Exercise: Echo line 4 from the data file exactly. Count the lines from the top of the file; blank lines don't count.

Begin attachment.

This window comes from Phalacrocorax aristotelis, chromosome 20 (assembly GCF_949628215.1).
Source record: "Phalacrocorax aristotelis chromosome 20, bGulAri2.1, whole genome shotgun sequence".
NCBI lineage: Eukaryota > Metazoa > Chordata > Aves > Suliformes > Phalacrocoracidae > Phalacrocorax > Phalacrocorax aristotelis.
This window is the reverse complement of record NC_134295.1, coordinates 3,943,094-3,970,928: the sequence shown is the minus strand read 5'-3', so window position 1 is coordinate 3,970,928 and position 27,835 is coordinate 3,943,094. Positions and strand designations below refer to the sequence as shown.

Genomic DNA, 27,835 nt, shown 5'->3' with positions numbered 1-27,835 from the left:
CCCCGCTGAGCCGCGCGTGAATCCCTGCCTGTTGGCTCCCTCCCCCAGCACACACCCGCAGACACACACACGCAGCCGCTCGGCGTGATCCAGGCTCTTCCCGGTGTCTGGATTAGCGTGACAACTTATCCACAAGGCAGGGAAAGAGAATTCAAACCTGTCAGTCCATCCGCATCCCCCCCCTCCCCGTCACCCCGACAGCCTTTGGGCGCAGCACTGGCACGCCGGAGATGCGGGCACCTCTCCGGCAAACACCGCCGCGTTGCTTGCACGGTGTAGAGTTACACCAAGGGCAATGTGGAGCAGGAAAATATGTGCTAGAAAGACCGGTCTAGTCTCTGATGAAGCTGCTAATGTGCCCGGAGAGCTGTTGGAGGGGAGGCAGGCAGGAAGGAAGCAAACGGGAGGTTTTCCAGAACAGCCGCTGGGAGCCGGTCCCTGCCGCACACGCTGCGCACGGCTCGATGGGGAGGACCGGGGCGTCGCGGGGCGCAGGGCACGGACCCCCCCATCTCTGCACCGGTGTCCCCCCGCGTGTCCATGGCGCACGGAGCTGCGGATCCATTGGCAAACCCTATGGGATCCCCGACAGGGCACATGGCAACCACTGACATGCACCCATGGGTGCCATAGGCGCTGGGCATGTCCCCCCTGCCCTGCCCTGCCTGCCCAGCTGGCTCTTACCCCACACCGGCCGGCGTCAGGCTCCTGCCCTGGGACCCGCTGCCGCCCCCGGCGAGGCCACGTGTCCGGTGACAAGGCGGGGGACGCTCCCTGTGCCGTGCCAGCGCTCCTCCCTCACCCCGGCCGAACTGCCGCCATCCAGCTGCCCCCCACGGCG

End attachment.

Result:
This window is the reverse complement of record NC_134295.1, coordinates 3,943,094-3,970,928: the sequence shown is the minus strand read 5'-3', so window position 1 is coordinate 3,970,928 and position 27,835 is coordinate 3,943,094. Positions and strand designations below refer to the sequence as shown.